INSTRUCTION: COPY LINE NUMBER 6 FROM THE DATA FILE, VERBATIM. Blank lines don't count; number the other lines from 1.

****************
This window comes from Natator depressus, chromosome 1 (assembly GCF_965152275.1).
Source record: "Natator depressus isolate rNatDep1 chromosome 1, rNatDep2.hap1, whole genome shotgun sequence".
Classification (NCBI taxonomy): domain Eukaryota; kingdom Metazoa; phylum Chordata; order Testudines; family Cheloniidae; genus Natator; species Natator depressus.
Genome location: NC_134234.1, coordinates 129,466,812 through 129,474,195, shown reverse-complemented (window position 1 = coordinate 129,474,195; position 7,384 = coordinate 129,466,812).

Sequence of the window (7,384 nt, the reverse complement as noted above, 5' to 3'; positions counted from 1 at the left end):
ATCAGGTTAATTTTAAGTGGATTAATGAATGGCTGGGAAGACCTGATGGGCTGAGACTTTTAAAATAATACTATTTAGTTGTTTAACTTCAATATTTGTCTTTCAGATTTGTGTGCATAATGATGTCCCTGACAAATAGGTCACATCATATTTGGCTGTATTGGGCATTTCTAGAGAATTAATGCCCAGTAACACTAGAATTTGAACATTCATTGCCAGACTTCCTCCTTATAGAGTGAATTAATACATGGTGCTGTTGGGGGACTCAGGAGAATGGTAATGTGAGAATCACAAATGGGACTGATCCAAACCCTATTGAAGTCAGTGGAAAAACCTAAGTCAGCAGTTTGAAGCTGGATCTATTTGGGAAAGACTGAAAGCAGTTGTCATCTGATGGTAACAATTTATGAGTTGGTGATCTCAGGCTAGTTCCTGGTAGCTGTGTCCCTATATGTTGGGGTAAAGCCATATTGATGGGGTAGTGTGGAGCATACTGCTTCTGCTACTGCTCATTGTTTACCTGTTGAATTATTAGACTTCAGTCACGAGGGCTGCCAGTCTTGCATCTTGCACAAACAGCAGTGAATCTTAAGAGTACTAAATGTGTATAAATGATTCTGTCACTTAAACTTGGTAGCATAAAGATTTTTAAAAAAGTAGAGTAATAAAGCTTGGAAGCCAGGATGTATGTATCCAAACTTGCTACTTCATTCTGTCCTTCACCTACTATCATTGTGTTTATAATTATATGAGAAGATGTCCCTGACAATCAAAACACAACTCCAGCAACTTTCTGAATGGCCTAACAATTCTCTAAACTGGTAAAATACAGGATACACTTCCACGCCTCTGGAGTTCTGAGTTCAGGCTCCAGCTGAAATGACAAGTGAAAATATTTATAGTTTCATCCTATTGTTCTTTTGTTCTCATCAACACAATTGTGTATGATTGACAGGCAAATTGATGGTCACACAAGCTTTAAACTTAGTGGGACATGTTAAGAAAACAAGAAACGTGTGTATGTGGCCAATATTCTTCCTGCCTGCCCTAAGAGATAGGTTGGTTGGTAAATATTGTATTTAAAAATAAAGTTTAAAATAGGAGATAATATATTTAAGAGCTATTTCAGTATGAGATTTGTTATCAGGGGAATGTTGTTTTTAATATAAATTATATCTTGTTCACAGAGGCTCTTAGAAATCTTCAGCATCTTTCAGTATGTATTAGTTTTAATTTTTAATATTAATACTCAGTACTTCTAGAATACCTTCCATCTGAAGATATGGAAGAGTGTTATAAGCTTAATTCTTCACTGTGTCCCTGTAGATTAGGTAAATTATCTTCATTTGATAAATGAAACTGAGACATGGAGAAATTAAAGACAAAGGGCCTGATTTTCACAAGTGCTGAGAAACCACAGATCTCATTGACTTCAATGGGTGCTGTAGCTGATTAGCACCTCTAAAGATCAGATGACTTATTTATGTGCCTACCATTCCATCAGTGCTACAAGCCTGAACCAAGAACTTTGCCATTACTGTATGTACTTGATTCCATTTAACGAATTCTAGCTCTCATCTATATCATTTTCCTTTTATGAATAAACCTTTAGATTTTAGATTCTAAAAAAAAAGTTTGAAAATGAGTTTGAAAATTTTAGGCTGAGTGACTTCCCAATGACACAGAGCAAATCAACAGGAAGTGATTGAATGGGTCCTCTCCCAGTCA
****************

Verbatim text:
ATCAGGTTAATTTTAAGTGGATTAATGAATGGCTGGGAAGACCTGATGGGCTGAGACTTTTAAAATAATACTATTTAGTTGTTTAACTTCAATATTTGTCTTTCAGATTTGTGTGCATAATGATGTCCCTGACAAATAGGTCACATCATATTTGGCTGTATTGGGCATTTCTAGAGAATTAATGCCCAGTAACACTAGAATTTGAACATTCATTGCCAGACTTCCTCCTTATAGAGTGAATTAATACATGGTGCTGTTGGGGGACTCAGGAGAATGGTAATGTGAGAATCACAAATGGGACTGATCCAAACCCTATTGAAGTCAGTGGAAAAACCTAAGTCAGCAGTTTGAAGCTGGATCTATTTGGGAAAGACTGAAAGCAGTTGTCATCTGATGGTAACAATTTATGAGTTGGTGATCTCAGGCTAGTTCCTGGTAGCTGTGTCCCTATATGTTGGGGTAAAGCCATATTGATGGGGTAGTGTGGAGCATACTGCTTCTGCTACTGCTCATTGTTTACCTGTTGAATTATTAGACTTCAGTCACGAGGGCTGCCAGTCTTGCATCTTGCACAAACAGCAGTGAATCTTAAGAGTACTAAATGTGTATAAATGATTCTGTCACTTAAACTTGGTAGCATAAAGATTTTTAAAAAAGTAGAGTAATAAAGCTTGGAAGCCAGGATGTATGTATCCAAACTTGCTACTTCATTCTGTCCTTCACCTACTATCATTGTGTTTATAATTATATGAGAAGATGTCCCTGACAATCAAAACACAACTCCAGCAACTTTCTGAATGGCCTAACAATTCTCTAAACTGGTAAAATACAGGATACACTTCCACGCCTCTGGAGTTCTGAGTTCAGGCTCCAGCTGAAATGACAAGTGAAAATATTTATAGTTTCATCCTATTGTTCTTTTGTTCTCATCAACACAATTGTGTATGATTGACAGGCAAATTGATGGTCACACAAGCTTTAAACTTAGTGGGACATGTTAAGAAAACAAGAAACGTGTGTATGTGGCCAATATTCTTCCTGCCTGCCCTAAGAGATAGGTTGGTTGGTAAATATTGTATTTAAAAATAAAGTTTAAAATAGGAGATAATATATTTAAGAGCTATTTCAGTATGAGATTTGTTATCAGGGGAATGTTGTTTTTAATATAAATTATATCTTGTTCACAGAGGCTCTTAGAAATCTTCAGCATCTTTCAGTATGTATTAGTTTTAATTTTTAATATTAATACTCAGTACTTCTAGAATACCTTCCATCTGAAGATATGGAAGAGTGTTATAAGCTTAATTCTTCACTGTGTCCCTGTAGATTAGGTAAATTATCTTCATTTGATAAATGAAACTGAGACATGGAGAAATTAAAGACAAAGGGCCTGATTTTCACAAGTGCTGAGAAACCACAGATCTCATTGACTTCAATGGGTGCTGTAGCTGATTAGCACCTCTAAAGATCAGATGACTTATTTATGTGCCTACCATTCCATCAGTGCTACAAGCCTGAACCAAGAACTTTGCCATTACTGTATGTACTTGATTCCATTTAACGAATTCTAGCTCTCATCTATATCATTTTCCTTTTATGAATAAACCTTTAGATTTTAGATTCTAAAAAAAAAGTTTGAAAATGAGTTTGAAAATTTTAGGCTGAGTGACTTCCCAATGACACAGAGCAAATCAACAGGAAGTGATTGAATGGGTCCTCTCCCAGTCA